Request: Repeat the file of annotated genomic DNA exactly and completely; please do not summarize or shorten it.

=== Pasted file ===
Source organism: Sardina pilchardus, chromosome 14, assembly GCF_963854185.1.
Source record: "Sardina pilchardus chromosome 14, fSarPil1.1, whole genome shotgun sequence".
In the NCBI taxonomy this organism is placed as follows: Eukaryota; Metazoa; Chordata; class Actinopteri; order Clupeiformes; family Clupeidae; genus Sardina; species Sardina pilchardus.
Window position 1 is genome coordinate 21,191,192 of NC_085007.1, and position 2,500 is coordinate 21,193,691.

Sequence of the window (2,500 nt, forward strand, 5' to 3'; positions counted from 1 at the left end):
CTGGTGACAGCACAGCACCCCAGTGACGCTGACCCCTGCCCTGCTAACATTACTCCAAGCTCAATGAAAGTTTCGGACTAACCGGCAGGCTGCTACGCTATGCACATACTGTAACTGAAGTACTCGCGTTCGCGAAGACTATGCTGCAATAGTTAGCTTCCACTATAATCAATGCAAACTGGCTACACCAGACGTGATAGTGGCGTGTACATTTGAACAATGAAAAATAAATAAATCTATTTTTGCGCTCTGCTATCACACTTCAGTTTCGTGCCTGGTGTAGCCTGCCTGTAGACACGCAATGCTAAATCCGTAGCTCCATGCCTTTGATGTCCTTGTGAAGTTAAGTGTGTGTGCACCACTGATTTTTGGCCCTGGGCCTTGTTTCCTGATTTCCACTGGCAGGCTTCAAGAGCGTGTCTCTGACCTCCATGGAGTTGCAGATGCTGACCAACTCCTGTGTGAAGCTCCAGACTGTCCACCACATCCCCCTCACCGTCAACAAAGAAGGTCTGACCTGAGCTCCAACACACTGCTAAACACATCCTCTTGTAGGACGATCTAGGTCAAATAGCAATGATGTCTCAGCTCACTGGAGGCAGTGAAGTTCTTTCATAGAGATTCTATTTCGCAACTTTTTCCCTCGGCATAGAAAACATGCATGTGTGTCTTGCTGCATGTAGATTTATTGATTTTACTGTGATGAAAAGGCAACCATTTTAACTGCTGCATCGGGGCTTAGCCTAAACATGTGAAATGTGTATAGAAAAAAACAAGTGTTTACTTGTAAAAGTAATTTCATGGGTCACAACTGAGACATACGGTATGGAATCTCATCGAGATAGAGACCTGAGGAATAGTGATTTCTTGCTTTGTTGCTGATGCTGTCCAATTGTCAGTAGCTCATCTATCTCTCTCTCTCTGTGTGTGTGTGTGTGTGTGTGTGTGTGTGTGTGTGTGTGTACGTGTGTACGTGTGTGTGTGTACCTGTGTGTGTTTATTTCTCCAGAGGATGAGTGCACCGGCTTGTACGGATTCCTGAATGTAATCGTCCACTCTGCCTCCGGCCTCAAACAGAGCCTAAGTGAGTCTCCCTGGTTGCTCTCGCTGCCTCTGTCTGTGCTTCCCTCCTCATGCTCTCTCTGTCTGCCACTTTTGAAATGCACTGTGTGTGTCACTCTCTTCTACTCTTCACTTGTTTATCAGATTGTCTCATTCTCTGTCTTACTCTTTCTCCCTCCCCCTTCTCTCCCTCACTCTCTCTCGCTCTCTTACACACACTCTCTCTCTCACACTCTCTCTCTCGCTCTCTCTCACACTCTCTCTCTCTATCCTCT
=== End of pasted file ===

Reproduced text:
Source organism: Sardina pilchardus, chromosome 14, assembly GCF_963854185.1.
Source record: "Sardina pilchardus chromosome 14, fSarPil1.1, whole genome shotgun sequence".
In the NCBI taxonomy this organism is placed as follows: Eukaryota; Metazoa; Chordata; class Actinopteri; order Clupeiformes; family Clupeidae; genus Sardina; species Sardina pilchardus.
Window position 1 is genome coordinate 21,191,192 of NC_085007.1, and position 2,500 is coordinate 21,193,691.

Sequence of the window (2,500 nt, forward strand, 5' to 3'; positions counted from 1 at the left end):
CTGGTGACAGCACAGCACCCCAGTGACGCTGACCCCTGCCCTGCTAACATTACTCCAAGCTCAATGAAAGTTTCGGACTAACCGGCAGGCTGCTACGCTATGCACATACTGTAACTGAAGTACTCGCGTTCGCGAAGACTATGCTGCAATAGTTAGCTTCCACTATAATCAATGCAAACTGGCTACACCAGACGTGATAGTGGCGTGTACATTTGAACAATGAAAAATAAATAAATCTATTTTTGCGCTCTGCTATCACACTTCAGTTTCGTGCCTGGTGTAGCCTGCCTGTAGACACGCAATGCTAAATCCGTAGCTCCATGCCTTTGATGTCCTTGTGAAGTTAAGTGTGTGTGCACCACTGATTTTTGGCCCTGGGCCTTGTTTCCTGATTTCCACTGGCAGGCTTCAAGAGCGTGTCTCTGACCTCCATGGAGTTGCAGATGCTGACCAACTCCTGTGTGAAGCTCCAGACTGTCCACCACATCCCCCTCACCGTCAACAAAGAAGGTCTGACCTGAGCTCCAACACACTGCTAAACACATCCTCTTGTAGGACGATCTAGGTCAAATAGCAATGATGTCTCAGCTCACTGGAGGCAGTGAAGTTCTTTCATAGAGATTCTATTTCGCAACTTTTTCCCTCGGCATAGAAAACATGCATGTGTGTCTTGCTGCATGTAGATTTATTGATTTTACTGTGATGAAAAGGCAACCATTTTAACTGCTGCATCGGGGCTTAGCCTAAACATGTGAAATGTGTATAGAAAAAAACAAGTGTTTACTTGTAAAAGTAATTTCATGGGTCACAACTGAGACATACGGTATGGAATCTCATCGAGATAGAGACCTGAGGAATAGTGATTTCTTGCTTTGTTGCTGATGCTGTCCAATTGTCAGTAGCTCATCTATCTCTCTCTCTCTGTGTGTGTGTGTGTGTGTGTGTGTGTGTGTGTGTGTGTGTACGTGTGTACGTGTGTGTGTGTACCTGTGTGTGTTTATTTCTCCAGAGGATGAGTGCACCGGCTTGTACGGATTCCTGAATGTAATCGTCCACTCTGCCTCCGGCCTCAAACAGAGCCTAAGTGAGTCTCCCTGGTTGCTCTCGCTGCCTCTGTCTGTGCTTCCCTCCTCATGCTCTCTCTGTCTGCCACTTTTGAAATGCACTGTGTGTGTCACTCTCTTCTACTCTTCACTTGTTTATCAGATTGTCTCATTCTCTGTCTTACTCTTTCTCCCTCCCCCTTCTCTCCCTCACTCTCTCTCGCTCTCTTACACACACTCTCTCTCTCACACTCTCTCTCTCGCTCTCTCTCACACTCTCTCTCTCTATCCTCT